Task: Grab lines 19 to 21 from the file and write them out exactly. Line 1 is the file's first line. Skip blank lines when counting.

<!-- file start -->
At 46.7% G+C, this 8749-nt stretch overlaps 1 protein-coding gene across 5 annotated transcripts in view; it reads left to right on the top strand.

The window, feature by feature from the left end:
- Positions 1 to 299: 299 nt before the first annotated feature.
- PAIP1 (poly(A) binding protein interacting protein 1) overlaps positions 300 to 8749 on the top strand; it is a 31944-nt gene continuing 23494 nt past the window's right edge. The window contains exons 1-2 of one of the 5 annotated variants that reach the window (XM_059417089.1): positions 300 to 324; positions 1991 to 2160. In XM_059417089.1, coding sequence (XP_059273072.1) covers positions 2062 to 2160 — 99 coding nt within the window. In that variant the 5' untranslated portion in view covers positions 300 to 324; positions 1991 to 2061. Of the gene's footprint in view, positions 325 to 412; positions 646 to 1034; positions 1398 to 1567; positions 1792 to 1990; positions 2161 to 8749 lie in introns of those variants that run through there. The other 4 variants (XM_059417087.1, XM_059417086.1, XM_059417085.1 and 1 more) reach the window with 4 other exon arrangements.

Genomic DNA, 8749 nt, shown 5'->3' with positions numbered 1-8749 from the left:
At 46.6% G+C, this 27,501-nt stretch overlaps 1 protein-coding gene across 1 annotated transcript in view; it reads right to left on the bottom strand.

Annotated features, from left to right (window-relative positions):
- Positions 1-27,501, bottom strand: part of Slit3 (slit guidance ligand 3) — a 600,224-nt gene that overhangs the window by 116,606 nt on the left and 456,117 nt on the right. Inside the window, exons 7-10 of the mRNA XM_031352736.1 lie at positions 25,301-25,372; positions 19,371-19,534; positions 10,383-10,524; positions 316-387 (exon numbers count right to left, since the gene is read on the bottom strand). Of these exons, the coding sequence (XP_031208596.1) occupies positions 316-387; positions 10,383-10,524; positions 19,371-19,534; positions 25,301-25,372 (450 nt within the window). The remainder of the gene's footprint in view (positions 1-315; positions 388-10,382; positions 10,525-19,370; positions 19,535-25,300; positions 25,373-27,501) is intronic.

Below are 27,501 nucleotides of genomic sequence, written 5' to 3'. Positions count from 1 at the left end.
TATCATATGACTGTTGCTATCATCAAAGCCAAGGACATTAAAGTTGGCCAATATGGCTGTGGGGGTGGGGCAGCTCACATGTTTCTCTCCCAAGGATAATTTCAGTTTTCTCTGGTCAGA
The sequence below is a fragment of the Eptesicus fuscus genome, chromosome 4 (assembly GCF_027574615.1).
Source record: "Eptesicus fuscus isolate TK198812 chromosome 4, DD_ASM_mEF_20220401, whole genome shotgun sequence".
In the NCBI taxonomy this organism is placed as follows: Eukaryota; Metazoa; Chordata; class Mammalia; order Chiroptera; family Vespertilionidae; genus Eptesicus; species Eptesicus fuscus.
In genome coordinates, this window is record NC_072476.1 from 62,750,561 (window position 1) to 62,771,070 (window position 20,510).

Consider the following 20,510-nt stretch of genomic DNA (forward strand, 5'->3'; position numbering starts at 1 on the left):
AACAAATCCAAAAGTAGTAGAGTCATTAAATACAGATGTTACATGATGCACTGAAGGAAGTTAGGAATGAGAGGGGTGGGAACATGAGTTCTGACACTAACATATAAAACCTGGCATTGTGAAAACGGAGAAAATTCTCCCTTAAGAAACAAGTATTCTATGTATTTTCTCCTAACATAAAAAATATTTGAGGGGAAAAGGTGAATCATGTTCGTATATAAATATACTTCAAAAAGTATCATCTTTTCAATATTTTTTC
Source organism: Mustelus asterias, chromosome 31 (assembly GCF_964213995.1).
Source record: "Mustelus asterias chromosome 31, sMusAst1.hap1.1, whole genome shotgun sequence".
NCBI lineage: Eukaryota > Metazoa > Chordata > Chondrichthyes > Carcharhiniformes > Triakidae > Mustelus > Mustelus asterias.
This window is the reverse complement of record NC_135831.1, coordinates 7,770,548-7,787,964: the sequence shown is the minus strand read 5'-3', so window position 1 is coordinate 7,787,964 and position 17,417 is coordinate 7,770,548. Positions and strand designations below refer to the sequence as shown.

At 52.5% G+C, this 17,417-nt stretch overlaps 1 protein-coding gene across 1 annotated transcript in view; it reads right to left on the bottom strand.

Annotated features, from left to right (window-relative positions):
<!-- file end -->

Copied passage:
NCBI lineage: Eukaryota > Metazoa > Chordata > Chondrichthyes > Carcharhiniformes > Triakidae > Mustelus > Mustelus asterias.
This window is the reverse complement of record NC_135831.1, coordinates 7,770,548-7,787,964: the sequence shown is the minus strand read 5'-3', so window position 1 is coordinate 7,787,964 and position 17,417 is coordinate 7,770,548. Positions and strand designations below refer to the sequence as shown.

At 52.5% G+C, this 17,417-nt stretch overlaps 1 protein-coding gene across 1 annotated transcript in view; it reads right to left on the bottom strand.